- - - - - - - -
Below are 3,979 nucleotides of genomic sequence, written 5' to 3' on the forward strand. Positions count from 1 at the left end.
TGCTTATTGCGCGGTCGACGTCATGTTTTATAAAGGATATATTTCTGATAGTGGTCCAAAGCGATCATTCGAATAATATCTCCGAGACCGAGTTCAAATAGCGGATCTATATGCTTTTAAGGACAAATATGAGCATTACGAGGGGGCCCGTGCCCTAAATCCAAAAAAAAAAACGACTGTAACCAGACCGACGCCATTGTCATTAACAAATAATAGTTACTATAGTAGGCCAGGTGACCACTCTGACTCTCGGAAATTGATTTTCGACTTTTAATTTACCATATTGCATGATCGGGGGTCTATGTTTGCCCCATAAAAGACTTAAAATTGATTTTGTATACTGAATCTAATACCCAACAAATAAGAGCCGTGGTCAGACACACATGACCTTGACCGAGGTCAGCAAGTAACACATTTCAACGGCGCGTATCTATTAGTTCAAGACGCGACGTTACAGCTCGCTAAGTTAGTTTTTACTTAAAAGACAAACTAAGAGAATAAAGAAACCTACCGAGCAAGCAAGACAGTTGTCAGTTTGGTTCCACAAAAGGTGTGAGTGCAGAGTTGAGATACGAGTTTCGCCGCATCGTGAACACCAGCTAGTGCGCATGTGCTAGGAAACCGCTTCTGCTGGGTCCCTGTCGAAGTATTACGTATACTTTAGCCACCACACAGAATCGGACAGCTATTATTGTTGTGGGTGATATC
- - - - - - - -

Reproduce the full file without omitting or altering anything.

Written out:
Below are 3,979 nucleotides of genomic sequence, written 5' to 3' on the forward strand. Positions count from 1 at the left end.
TGCTTATTGCGCGGTCGACGTCATGTTTTATAAAGGATATATTTCTGATAGTGGTCCAAAGCGATCATTCGAATAATATCTCCGAGACCGAGTTCAAATAGCGGATCTATATGCTTTTAAGGACAAATATGAGCATTACGAGGGGGCCCGTGCCCTAAATCCAAAAAAAAAAACGACTGTAACCAGACCGACGCCATTGTCATTAACAAATAATAGTTACTATAGTAGGCCAGGTGACCACTCTGACTCTCGGAAATTGATTTTCGACTTTTAATTTACCATATTGCATGATCGGGGGTCTATGTTTGCCCCATAAAAGACTTAAAATTGATTTTGTATACTGAATCTAATACCCAACAAATAAGAGCCGTGGTCAGACACACATGACCTTGACCGAGGTCAGCAAGTAACACATTTCAACGGCGCGTATCTATTAGTTCAAGACGCGACGTTACAGCTCGCTAAGTTAGTTTTTACTTAAAAGACAAACTAAGAGAATAAAGAAACCTACCGAGCAAGCAAGACAGTTGTCAGTTTGGTTCCACAAAAGGTGTGAGTGCAGAGTTGAGATACGAGTTTCGCCGCATCGTGAACACCAGCTAGTGCGCATGTGCTAGGAAACCGCTTCTGCTGGGTCCCTGTCGAAGTATTACGTATACTTTAGCCACCACACAGAATCGGACAGCTATTATTGTTGTGGGTGATATC